So for me, I’m just always extremely grateful. But on the active side, I’m trying to always consider how we can do the best for those people. Make the best music, put on the best show, make the best connection with them personally. Even down to the level of making the best merchandise for them. Because of that gratefulness, I always have a strong urge to figure out how we can make someone’s experience with Disciple and with us personally as awesome and complete as it can be.

Joey: For me, I think it’s become pretty simple. When I first got into music, I had the wrong mindset. This was pre-Disciple. I just wanted to be a rockstar and make a lot of money. And I’m not doing either one of those things still! 

My vision has changed over the years. I feel like it changes every year. But one thing that’s become clear to me is, what drives me to do this? I just honestly want to make people feel less alone in this world. I meet a lot of broken and hurting people, and it becomes more clear to me every year how many people are going through broken situations and are deeply hurting. So that’s the one thing that keeps me getting out of bed, keeps me making new music. I just want people to know that they’re not alone in their situation, no matter what it is. I love playing drums, but ultimately I hope that it can make someone feel less alone.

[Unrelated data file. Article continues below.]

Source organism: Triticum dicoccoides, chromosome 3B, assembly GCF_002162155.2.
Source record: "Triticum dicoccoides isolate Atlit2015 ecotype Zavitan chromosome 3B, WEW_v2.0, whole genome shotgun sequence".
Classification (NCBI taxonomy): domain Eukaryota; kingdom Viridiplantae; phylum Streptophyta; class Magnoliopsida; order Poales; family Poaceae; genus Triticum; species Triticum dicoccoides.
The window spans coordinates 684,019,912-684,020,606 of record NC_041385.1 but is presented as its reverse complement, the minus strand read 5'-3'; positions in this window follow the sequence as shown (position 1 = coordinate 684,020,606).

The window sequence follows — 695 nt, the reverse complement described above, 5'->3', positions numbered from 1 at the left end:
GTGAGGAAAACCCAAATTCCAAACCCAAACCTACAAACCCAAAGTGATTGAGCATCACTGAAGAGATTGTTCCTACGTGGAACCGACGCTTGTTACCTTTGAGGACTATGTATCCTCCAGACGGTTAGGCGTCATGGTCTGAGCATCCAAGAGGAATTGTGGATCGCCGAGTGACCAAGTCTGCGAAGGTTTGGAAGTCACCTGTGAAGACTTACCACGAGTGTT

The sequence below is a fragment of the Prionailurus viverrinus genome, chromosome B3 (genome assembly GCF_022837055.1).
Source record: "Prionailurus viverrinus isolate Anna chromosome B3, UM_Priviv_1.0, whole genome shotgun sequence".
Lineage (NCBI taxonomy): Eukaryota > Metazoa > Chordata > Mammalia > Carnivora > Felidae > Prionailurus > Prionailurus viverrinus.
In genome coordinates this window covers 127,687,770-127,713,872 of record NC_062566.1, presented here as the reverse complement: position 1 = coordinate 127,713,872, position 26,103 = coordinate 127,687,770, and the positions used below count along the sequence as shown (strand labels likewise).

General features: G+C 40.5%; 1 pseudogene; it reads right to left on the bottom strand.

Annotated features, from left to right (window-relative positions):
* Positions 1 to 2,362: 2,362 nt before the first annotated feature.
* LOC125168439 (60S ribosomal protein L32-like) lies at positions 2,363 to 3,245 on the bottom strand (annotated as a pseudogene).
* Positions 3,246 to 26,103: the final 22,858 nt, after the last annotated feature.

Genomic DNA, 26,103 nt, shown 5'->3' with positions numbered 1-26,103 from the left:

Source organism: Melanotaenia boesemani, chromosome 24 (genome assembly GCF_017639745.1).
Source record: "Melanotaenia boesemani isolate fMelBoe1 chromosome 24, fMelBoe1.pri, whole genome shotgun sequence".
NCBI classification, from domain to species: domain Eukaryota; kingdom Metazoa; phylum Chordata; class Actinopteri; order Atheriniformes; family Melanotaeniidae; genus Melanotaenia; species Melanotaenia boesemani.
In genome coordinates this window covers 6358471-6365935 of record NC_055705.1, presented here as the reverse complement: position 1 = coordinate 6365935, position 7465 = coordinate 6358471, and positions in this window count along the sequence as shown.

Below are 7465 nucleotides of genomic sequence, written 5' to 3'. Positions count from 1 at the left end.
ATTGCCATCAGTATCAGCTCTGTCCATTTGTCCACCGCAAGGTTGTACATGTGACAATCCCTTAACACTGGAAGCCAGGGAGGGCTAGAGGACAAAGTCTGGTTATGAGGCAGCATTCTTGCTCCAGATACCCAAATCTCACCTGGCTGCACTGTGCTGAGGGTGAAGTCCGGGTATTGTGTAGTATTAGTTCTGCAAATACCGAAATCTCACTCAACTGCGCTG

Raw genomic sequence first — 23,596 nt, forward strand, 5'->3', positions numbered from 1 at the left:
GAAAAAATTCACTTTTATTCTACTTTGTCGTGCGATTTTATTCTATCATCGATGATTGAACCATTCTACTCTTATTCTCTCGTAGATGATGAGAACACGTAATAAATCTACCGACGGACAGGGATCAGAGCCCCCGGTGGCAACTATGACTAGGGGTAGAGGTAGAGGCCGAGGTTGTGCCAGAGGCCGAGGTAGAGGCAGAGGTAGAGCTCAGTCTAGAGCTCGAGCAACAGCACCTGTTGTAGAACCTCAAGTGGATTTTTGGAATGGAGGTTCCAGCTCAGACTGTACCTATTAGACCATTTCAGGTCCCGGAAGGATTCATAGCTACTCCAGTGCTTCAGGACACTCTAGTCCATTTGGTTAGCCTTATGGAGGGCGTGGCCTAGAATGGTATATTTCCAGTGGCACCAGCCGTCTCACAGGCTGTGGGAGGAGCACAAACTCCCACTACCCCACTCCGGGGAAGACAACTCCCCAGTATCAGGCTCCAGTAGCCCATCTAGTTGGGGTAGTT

Kevin: The mission is definitely something that keeps us going. When I hear someone say “that’s my song,” that always blows my mind. That’s why we write every single record. I’ve said that we want to be the soundtrack for someone’s life. Whether they are not a Christian, or thinking about becoming a Christian, or a new Christian, or somewhere in the middle, or at the end of their life, that we would have songs for them wherever they are in their journey. I’m excited about this new record because it feels like that’s something that God has really done in our lives. I’m excited to see what songs people are going to come up and say “that’s my song. That song speaks to me.”

That’s the mission. We’re not writing songs for any other reason. We’re not writing songs to try and be big on the radio. We’re not writing songs to just make ourselves feel good. We’re trying to write songs that someone will latch onto, and it will become theirs– that they will own it, that we will be their band. 

I think maybe that’s why a lot of fans connect with us so much, because we’re theirs. We belong to them. We’re their band. Our songs are their songs. They’re not just ours. We wrote them, then we share them, and somehow God has allowed us to have this ability to have this emotional connection between us and the fans. And it’s a really beautiful thing, and I think that’s what I was born to do. And I’m going to do it until God tells me to stop.

Love Letter Kill Shot is available on September 13, 2019. You can find all purchasing options at disciple.ffm.to/llks.